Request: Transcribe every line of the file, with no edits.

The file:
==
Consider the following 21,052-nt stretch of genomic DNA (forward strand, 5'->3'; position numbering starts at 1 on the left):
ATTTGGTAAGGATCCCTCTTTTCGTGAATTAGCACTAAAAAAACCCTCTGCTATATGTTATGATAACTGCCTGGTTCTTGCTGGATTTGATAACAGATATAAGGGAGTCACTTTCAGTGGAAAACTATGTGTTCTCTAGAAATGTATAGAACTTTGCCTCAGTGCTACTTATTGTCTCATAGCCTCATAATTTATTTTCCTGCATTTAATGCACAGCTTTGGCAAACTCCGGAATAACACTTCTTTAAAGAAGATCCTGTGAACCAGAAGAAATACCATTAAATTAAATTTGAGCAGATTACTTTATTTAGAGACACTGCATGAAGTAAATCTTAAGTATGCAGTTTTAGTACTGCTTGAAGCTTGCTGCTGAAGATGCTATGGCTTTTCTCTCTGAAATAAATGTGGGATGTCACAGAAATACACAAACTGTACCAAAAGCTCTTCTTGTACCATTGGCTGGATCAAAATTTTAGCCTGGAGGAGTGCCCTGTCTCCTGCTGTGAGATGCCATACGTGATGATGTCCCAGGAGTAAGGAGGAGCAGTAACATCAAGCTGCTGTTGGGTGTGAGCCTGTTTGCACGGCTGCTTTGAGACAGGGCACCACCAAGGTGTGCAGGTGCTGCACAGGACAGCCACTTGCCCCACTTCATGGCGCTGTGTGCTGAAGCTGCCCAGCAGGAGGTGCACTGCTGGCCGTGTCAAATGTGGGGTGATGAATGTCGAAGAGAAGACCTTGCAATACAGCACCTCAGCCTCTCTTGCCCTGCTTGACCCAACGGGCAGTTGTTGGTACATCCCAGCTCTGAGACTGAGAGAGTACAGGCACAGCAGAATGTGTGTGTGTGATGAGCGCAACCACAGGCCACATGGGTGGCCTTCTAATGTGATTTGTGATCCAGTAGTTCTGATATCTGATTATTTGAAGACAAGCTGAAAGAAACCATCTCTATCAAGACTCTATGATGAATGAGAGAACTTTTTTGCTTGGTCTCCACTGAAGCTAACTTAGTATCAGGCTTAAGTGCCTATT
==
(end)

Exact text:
Consider the following 21,052-nt stretch of genomic DNA (forward strand, 5'->3'; position numbering starts at 1 on the left):
ATTTGGTAAGGATCCCTCTTTTCGTGAATTAGCACTAAAAAAACCCTCTGCTATATGTTATGATAACTGCCTGGTTCTTGCTGGATTTGATAACAGATATAAGGGAGTCACTTTCAGTGGAAAACTATGTGTTCTCTAGAAATGTATAGAACTTTGCCTCAGTGCTACTTATTGTCTCATAGCCTCATAATTTATTTTCCTGCATTTAATGCACAGCTTTGGCAAACTCCGGAATAACACTTCTTTAAAGAAGATCCTGTGAACCAGAAGAAATACCATTAAATTAAATTTGAGCAGATTACTTTATTTAGAGACACTGCATGAAGTAAATCTTAAGTATGCAGTTTTAGTACTGCTTGAAGCTTGCTGCTGAAGATGCTATGGCTTTTCTCTCTGAAATAAATGTGGGATGTCACAGAAATACACAAACTGTACCAAAAGCTCTTCTTGTACCATTGGCTGGATCAAAATTTTAGCCTGGAGGAGTGCCCTGTCTCCTGCTGTGAGATGCCATACGTGATGATGTCCCAGGAGTAAGGAGGAGCAGTAACATCAAGCTGCTGTTGGGTGTGAGCCTGTTTGCACGGCTGCTTTGAGACAGGGCACCACCAAGGTGTGCAGGTGCTGCACAGGACAGCCACTTGCCCCACTTCATGGCGCTGTGTGCTGAAGCTGCCCAGCAGGAGGTGCACTGCTGGCCGTGTCAAATGTGGGGTGATGAATGTCGAAGAGAAGACCTTGCAATACAGCACCTCAGCCTCTCTTGCCCTGCTTGACCCAACGGGCAGTTGTTGGTACATCCCAGCTCTGAGACTGAGAGAGTACAGGCACAGCAGAATGTGTGTGTGTGATGAGCGCAACCACAGGCCACATGGGTGGCCTTCTAATGTGATTTGTGATCCAGTAGTTCTGATATCTGATTATTTGAAGACAAGCTGAAAGAAACCATCTCTATCAAGACTCTATGATGAATGAGAGAACTTTTTTGCTTGGTCTCCACTGAAGCTAACTTAGTATCAGGCTTAAGTGCCTATT